Deglobalization and the Road to . . . War

Deglobalization and the Road to . . . War

Paul Krugman’s Friday column has to weigh heavily on anyone with a 7-year-old boy. The parallels are clear, at least on the back end. Krugman is hardly the first to play the Norman Angell card. Angell’s ill-timed proclamation of the end of war in the run-up to the Guns of August figures prominently in the opening chapter of Walter Russell Mead’s God and Gold; Mark Movsesian was way ahead of the curve, at 18 Cardozo L. Rev. 1092 (1996). Deep globalization didn’t prove much of a trip wire on the way to WWI. See also this snippet from Robert Keohane in the latest Foreign Policy (“In the 1930s, economic crisis led to Nazism in Germany and militarism in Japan. We must not overlook the threat that global economic crisis could again have malign effects on world politics”).

Let’s hope Moses Naim and the rest of us who think that globalization is different this time around have the better of the argument. But even assuming conflict along state lines were a probable result of this crash, as it was for the last, there are still major questions about what form that conflict would take. Could we possibly see a return to massive armies hurtling themselves at each other on defined battlefields? I’d be willing to engage suggestions to that effect, but it seems intuitively unlikely against the backdrop not just of nuclear weapons but also of the battlefield robots that all Ken Anderson fans will be familiar with. (Nor would it look like the asymmetric warfare we saw during Cold War sideshows and now in Iraq and Afghanistan.) So what’s the alternative? The image that comes to my mind, perhaps only metaphorically, is the London of 1984, in which missiles precipitate on a random basis.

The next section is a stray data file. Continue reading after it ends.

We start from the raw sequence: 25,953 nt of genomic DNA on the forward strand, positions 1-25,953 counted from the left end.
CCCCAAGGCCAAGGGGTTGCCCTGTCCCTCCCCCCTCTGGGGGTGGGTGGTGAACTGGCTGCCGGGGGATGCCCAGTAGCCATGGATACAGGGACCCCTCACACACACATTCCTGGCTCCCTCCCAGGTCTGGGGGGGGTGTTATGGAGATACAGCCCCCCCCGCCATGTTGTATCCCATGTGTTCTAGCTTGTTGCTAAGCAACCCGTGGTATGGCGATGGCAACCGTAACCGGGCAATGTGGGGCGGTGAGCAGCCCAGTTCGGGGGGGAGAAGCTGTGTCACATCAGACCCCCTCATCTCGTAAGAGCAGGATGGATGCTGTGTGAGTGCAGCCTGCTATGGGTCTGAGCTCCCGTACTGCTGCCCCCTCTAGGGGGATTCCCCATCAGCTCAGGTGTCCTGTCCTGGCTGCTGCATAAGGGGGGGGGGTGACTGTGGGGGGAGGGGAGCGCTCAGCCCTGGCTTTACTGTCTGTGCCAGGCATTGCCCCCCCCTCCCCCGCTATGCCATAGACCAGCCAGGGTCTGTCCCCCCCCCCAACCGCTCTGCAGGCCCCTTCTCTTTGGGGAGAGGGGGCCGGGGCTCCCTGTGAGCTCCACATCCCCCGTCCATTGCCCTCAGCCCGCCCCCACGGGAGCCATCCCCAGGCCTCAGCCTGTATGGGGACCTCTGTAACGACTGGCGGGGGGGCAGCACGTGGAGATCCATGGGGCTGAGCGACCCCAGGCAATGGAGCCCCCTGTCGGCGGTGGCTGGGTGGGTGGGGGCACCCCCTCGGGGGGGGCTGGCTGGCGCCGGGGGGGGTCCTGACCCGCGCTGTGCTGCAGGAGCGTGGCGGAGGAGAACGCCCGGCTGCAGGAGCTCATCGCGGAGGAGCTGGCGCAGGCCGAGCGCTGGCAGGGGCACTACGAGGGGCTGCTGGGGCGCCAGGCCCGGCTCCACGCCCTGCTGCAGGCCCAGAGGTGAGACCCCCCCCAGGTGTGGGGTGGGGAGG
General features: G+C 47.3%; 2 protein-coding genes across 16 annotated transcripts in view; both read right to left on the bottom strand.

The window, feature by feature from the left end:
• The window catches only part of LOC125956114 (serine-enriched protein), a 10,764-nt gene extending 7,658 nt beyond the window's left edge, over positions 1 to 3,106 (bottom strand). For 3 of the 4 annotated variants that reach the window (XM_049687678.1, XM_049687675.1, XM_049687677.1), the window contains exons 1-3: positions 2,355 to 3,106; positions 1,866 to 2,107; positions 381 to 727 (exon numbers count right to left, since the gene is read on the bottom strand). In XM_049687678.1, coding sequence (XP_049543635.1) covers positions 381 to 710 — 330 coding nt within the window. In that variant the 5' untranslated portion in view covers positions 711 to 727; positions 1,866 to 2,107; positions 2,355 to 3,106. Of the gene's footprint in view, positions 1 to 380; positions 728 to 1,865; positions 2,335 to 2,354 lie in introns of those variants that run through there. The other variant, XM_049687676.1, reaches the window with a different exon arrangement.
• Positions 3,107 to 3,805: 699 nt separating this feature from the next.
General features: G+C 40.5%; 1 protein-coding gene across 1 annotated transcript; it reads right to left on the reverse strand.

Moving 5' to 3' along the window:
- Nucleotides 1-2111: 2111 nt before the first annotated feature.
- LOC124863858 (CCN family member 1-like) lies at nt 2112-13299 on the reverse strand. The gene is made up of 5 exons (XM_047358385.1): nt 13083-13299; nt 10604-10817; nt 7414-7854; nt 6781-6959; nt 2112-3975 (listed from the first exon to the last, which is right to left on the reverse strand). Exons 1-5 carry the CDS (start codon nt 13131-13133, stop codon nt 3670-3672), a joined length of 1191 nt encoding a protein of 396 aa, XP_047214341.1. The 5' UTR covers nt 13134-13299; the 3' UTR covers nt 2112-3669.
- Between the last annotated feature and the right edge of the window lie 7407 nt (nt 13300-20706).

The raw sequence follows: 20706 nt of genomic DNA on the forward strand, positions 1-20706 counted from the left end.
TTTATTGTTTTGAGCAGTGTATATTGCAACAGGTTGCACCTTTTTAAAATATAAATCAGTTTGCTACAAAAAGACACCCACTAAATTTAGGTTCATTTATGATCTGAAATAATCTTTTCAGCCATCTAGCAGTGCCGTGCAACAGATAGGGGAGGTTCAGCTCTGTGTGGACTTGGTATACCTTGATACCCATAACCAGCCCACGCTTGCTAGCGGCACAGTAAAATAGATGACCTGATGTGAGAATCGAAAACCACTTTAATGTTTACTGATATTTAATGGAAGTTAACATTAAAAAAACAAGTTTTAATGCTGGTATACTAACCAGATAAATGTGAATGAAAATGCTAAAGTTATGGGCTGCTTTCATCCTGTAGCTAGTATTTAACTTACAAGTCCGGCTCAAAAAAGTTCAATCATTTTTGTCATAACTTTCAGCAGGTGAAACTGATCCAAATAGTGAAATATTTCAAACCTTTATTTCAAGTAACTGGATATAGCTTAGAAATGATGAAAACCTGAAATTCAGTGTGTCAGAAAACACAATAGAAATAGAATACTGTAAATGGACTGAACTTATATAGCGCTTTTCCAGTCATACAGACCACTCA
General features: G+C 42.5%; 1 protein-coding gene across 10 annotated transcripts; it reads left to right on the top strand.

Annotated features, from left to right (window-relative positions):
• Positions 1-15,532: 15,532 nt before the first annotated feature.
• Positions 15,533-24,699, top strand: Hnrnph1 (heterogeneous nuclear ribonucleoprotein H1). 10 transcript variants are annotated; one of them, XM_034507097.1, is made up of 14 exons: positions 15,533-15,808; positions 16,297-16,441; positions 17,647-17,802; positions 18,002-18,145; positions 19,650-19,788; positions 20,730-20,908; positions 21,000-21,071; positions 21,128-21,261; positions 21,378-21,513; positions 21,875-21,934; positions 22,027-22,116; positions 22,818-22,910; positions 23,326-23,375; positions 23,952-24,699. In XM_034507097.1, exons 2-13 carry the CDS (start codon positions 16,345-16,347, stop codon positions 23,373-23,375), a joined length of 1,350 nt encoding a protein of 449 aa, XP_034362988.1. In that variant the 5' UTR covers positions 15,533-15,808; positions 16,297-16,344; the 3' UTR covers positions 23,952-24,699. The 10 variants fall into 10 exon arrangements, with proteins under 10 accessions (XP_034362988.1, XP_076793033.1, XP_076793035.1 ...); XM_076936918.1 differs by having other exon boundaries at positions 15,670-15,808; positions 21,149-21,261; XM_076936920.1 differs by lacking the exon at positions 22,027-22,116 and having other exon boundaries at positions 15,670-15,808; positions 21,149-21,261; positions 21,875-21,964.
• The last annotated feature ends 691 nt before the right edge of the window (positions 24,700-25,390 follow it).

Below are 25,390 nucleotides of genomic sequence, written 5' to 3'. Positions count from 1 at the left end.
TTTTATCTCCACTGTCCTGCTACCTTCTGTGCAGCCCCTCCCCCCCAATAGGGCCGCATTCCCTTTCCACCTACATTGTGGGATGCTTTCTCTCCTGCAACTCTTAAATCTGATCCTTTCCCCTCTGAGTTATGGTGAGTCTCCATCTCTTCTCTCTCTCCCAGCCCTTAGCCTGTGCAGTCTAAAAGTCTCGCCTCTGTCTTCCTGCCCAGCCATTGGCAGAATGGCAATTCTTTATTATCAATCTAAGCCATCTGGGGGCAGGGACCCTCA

The economy — not terrorism — is now the biggest security threat, and thank goodness that this Administration recognizes it. I wonder how their scenario planning (aka war games) is playing out. Maybe I don’t have to worry about my 7-year old in any particular way, though I’m not sure how much consolation that is.

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Charles Gittings

“The economy — not terrorism — is now the biggest security threat…”

Indeed, and how much was the current economic crisis induced or exacerbated by the Bush administration’s hysterical over-reactions to 911?

1914 is an interesting parallel for sure… a Serbian nationalist assassinates the Austro-Hungarian heir-apparent, and five years later there is no Austro-Hungarian Empire while greater-Serbia emerges as Yugoslavia.



‘The economy — not terrorism — is now the biggest security threat, and thank goodness that this Administration recognizes it.’

There’s a substantial difference between recognizing that threat  and actually undertaking policies to ameliorate that threat. I don’t think you can persuasively argue at this point that Obama’s (read Larry Summers) adherence to the Keynesian cross and massive social spending is a sufficient reaction to that threat.  In addition, signing bills into law that still contain ‘Buy USA’ and limitations on immigration would probably work against that goal as well.  Indeed, at least they have a sufficient knowledge of the problems at hand.